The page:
The new tattoo landscape | International


In a large warehouse-turned-studio in Madrid’s Vallecas district, 33-year-old artist Ana Rodríguez (@Polvo_eres) traces the silhouette of a horse to the child she has tattooed on her leg with her fingertips left.

“This was made for me by a friend and is one of my favorites.”

Ana studied fine arts in Mexico and Spain. She has been in the world of tattooing for over 10 years and notes that one of the styles she most admires in art is that of her little nephews.

Ana belongs to a generation of tattoo artists who broke away from the traditional style in search of “freer” designs. In the Instagram portfolios of these artists, aggressive lines predominate, full of spikes and thorns, but also, as in Ana’s case, more cute, even childlike illustrations.

“My clients tend to be, first and foremost, non-binary people, women, and people of color.” She is developing a project called Black and Brown are Beautiful, in which she rejects the idea that you cannot tattoo color on dark skin.

Ana’s eyes are made up with double black lines. There are a few little gems stuck to her lower eyelids that crinkle every time she smiles. She talks passionately about her influences and the artists she admires, such as Rita Salt or Simon Hanselmann. She is fascinated by porcelain figurines, fantasy toys where she once worked, Eastern European cartoons and comics.

Alternative artists, like Jim Woodring, are the backbone of many of these new tattoo artists. One of the most influenced by Woodring is Ramón Duerto (@nadabien), 30, one of the most popular tattoo artists beyond the underground scene. He made drawings for the Carolina Durante group and, recently, for the cover of Facendera, the first novel by the poet Óscar García Sierra.

At Casa Antillón, a collective studio and art space in Madrid’s Carabanchel district, Duerto walks past a large swing and tables covered in scrap leather. He reaches his office, where sketches of cows, angels and elves await him. Among his references are illustrators Michael Deforge and Jesse Jacobs, although his first tattoo was “the lyrics to a song by American rap duo Mobb Deep.”

One of Duerto’s first clients was his mother. “I made a star on her wrist with a sewing needle and ink. Now she has both arms covered and wants me to tattoo a dragon on her leg.

Duerto alternates tattooing by machine and by hand, or handpoke, a technique often mistakenly confused with a style: “You can tattoo the same thing using one technique or another”, he specifies.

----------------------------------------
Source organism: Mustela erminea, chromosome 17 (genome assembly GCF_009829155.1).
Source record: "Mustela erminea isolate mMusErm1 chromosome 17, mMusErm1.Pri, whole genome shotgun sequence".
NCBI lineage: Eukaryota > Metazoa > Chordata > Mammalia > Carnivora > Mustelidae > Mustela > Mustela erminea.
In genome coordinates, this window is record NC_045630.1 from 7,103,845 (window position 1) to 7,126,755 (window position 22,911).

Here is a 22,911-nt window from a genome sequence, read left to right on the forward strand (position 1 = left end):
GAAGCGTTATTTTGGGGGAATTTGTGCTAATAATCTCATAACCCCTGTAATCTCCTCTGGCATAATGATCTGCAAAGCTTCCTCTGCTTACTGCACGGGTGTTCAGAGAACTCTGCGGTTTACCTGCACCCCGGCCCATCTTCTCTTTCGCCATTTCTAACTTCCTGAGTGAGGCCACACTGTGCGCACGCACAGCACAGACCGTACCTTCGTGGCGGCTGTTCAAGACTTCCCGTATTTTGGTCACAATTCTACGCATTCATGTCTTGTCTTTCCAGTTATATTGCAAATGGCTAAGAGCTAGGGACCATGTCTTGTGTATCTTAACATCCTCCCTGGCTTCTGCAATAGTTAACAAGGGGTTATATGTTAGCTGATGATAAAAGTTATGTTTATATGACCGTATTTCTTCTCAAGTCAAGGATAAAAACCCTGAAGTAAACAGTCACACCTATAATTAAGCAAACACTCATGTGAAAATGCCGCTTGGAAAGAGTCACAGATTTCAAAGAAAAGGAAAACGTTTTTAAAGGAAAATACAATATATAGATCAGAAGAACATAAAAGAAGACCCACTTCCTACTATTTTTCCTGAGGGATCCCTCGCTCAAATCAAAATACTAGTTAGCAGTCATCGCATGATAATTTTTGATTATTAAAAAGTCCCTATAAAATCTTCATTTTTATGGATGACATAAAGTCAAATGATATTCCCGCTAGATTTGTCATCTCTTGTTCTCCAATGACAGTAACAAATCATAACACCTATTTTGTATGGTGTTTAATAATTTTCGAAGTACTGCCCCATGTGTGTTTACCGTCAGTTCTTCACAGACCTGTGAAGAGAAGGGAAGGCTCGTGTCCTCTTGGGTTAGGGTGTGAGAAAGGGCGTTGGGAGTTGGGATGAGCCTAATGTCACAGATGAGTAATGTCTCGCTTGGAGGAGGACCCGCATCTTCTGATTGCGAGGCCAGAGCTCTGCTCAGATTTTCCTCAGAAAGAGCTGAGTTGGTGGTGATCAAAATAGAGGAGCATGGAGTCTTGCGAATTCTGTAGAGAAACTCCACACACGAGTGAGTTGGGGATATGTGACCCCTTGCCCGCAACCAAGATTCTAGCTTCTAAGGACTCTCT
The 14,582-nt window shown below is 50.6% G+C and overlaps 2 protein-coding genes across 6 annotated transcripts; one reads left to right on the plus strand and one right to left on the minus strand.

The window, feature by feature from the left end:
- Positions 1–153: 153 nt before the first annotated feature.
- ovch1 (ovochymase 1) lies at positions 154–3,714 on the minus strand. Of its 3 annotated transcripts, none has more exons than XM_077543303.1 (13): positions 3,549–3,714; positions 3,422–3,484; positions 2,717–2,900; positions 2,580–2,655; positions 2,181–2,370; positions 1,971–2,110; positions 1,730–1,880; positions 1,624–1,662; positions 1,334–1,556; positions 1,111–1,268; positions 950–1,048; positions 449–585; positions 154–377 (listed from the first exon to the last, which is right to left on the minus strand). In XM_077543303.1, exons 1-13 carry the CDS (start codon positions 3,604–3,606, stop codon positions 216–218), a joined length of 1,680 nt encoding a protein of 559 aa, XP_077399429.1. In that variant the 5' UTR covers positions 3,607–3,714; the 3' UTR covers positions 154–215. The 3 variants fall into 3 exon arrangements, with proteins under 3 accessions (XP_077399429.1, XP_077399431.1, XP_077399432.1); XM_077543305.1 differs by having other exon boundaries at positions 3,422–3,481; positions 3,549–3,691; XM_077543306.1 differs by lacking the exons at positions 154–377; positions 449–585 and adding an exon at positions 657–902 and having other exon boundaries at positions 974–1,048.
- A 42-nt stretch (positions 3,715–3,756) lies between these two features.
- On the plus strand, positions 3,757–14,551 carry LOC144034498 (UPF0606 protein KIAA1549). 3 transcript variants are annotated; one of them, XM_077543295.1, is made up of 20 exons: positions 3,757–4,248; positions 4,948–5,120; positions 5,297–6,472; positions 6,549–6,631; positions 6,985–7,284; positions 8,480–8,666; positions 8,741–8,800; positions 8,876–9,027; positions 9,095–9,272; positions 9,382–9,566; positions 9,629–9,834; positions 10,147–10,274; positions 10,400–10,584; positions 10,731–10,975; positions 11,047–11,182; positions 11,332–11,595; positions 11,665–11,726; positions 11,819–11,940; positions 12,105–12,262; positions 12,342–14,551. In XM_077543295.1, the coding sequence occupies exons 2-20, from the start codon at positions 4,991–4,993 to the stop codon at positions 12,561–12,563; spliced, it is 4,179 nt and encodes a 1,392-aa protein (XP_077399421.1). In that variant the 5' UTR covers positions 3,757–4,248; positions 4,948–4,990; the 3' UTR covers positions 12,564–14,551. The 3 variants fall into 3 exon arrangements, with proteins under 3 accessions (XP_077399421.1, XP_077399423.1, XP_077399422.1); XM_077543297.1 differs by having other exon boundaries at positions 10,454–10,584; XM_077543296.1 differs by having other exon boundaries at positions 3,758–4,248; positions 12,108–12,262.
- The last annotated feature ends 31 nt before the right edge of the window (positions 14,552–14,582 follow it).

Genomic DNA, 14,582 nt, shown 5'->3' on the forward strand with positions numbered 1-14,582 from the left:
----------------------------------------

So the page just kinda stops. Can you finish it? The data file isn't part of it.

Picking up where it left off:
A few co-workers from the workshop approach asking for help with an airbrush. Ramón takes it gently and looks at the machine through his little round glasses. Without saying much, he rummages through his tattooing tools, disassembles one of the devices, pulls out a tiny piece and gives it to his companions. “It should work.”

Duerto talks about “unconventional tattooing”. He and Ana underline the importance of the Ignorants, a movement born from the need to break with the standardization of graffiti, which developed in the world of painting and fashion, to finally settle in the field of tattooing .

Nowadays, young people are looking for more meaning in their tattoos. They have their favorite artists, who use the empty skin to set up traveling art galleries.

“What’s happened to tattooing is that it’s become a very innate art,” says 27-year-old Leopoldo Mata (@le__polo). “Many creative disciplines have become more flexible over time, but tattooing has been more stagnant. We’ve been tattooing sailors or Japanese letters for years… [things] it had nothing to do with our culture.

Mata studied at the Faculty of Fine Arts in Cuenca, cradle of artists who, among other things, are dedicated to unconventional tattoos. After leaving university, he moved to France and made tattooing his life. He found a good niche of customers in a Facebook group of Spaniards in Paris.

“I drew blanks, sentences, everything they asked me… I learned a lot and thanks to this experience, I realized what I didn’t want to do.”

He then started creating less conventional designs, uploading them to Instagram and tattooing whoever wanted to do it on his skin. He traveled the world and saw how his style of tattooing was better received in London, Germany and the United States than in Spain.

“I really like the world of tattooing but it doesn’t fill me with everything I need…it’s hard for me to change, evolve and try new things without losing the taste of the public .”

Comments are closed.